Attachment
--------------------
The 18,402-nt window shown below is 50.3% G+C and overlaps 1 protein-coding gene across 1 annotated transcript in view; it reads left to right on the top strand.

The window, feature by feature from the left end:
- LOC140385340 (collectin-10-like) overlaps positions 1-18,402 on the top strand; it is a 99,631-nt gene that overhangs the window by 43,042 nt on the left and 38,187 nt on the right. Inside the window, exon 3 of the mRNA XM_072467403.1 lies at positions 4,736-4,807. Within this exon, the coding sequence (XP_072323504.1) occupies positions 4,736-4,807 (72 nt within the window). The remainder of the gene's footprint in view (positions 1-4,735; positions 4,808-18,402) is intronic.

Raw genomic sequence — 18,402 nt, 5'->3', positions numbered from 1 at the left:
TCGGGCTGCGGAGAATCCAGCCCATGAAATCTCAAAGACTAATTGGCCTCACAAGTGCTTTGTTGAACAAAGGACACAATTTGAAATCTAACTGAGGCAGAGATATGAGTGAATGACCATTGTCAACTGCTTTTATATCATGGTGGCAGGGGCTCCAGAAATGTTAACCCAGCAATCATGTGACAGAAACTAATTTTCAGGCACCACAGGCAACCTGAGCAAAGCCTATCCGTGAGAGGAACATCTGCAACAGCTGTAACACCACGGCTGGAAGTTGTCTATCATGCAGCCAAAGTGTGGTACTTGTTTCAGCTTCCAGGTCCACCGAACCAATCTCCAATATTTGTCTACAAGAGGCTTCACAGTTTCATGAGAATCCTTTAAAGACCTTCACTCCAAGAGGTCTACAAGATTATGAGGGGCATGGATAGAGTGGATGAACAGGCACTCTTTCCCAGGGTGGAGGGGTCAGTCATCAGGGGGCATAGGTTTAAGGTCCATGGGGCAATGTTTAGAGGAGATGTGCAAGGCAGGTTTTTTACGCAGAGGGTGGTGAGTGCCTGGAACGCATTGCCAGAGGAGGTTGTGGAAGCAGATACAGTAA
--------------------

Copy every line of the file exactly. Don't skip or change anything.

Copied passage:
The 18,402-nt window shown below is 50.3% G+C and overlaps 1 protein-coding gene across 1 annotated transcript in view; it reads left to right on the top strand.

The window, feature by feature from the left end:
- LOC140385340 (collectin-10-like) overlaps positions 1-18,402 on the top strand; it is a 99,631-nt gene that overhangs the window by 43,042 nt on the left and 38,187 nt on the right. Inside the window, exon 3 of the mRNA XM_072467403.1 lies at positions 4,736-4,807. Within this exon, the coding sequence (XP_072323504.1) occupies positions 4,736-4,807 (72 nt within the window). The remainder of the gene's footprint in view (positions 1-4,735; positions 4,808-18,402) is intronic.

Raw genomic sequence — 18,402 nt, 5'->3', positions numbered from 1 at the left:
TCGGGCTGCGGAGAATCCAGCCCATGAAATCTCAAAGACTAATTGGCCTCACAAGTGCTTTGTTGAACAAAGGACACAATTTGAAATCTAACTGAGGCAGAGATATGAGTGAATGACCATTGTCAACTGCTTTTATATCATGGTGGCAGGGGCTCCAGAAATGTTAACCCAGCAATCATGTGACAGAAACTAATTTTCAGGCACCACAGGCAACCTGAGCAAAGCCTATCCGTGAGAGGAACATCTGCAACAGCTGTAACACCACGGCTGGAAGTTGTCTATCATGCAGCCAAAGTGTGGTACTTGTTTCAGCTTCCAGGTCCACCGAACCAATCTCCAATATTTGTCTACAAGAGGCTTCACAGTTTCATGAGAATCCTTTAAAGACCTTCACTCCAAGAGGTCTACAAGATTATGAGGGGCATGGATAGAGTGGATGAACAGGCACTCTTTCCCAGGGTGGAGGGGTCAGTCATCAGGGGGCATAGGTTTAAGGTCCATGGGGCAATGTTTAGAGGAGATGTGCAAGGCAGGTTTTTTACGCAGAGGGTGGTGAGTGCCTGGAACGCATTGCCAGAGGAGGTTGTGGAAGCAGATACAGTAA